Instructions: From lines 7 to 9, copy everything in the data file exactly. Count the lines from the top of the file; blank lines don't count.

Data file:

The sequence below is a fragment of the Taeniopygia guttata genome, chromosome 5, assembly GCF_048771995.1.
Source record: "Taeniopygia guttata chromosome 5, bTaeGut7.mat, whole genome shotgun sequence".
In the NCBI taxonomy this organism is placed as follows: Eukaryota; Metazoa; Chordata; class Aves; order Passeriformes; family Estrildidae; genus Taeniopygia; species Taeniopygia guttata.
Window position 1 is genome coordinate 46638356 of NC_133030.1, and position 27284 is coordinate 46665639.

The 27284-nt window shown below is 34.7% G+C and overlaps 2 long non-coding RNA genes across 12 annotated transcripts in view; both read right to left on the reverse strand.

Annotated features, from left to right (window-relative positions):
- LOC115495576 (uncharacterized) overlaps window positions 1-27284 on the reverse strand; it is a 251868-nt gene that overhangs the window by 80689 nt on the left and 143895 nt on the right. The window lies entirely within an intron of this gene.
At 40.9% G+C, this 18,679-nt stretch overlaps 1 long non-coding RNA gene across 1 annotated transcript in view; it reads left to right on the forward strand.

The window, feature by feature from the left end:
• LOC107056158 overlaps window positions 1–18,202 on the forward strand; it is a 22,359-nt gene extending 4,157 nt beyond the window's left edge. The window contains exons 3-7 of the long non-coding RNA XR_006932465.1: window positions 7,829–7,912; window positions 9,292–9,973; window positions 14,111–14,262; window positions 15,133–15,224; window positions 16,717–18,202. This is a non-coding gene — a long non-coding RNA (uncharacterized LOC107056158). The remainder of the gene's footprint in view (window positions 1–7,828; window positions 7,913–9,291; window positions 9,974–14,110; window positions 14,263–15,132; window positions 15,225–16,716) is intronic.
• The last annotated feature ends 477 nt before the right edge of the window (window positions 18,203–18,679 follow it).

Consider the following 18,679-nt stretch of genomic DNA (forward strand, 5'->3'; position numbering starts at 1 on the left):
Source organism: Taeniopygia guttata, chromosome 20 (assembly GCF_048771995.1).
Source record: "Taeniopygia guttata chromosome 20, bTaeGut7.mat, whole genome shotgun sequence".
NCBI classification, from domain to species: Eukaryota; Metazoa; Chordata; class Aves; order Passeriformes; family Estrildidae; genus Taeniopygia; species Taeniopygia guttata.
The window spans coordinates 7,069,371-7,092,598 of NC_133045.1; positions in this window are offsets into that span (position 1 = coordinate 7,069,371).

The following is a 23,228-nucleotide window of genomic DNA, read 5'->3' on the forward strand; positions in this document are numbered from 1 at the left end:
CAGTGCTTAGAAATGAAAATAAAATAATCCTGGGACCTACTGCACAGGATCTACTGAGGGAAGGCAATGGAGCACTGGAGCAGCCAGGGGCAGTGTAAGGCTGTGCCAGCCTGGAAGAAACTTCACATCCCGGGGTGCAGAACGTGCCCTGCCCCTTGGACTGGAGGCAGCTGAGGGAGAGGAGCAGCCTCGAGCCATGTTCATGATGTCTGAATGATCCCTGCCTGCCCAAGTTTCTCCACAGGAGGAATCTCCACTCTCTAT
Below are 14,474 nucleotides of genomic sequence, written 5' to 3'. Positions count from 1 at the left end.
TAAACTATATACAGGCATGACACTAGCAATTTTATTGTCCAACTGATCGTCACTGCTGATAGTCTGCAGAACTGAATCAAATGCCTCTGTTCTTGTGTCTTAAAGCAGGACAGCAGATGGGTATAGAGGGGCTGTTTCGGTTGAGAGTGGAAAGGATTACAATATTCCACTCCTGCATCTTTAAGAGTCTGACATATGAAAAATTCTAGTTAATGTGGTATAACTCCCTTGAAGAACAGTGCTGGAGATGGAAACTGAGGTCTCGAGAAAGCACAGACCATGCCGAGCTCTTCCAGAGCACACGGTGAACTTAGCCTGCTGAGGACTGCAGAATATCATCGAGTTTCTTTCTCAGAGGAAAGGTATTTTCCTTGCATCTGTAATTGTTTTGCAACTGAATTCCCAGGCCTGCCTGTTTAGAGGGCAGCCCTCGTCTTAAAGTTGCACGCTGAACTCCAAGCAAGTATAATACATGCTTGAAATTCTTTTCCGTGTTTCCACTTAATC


- LOC115495576 (uncharacterized) overlaps window positions 1-27284 on the reverse strand; it is a 251868-nt gene that overhangs the window by 80689 nt on the left and 143895 nt on the right. The window lies entirely within an intron of this gene.
At 40.9% G+C, this 18,679-nt stretch overlaps 1 long non-coding RNA gene across 1 annotated transcript in view; it reads left to right on the forward strand.

The window, feature by feature from the left end: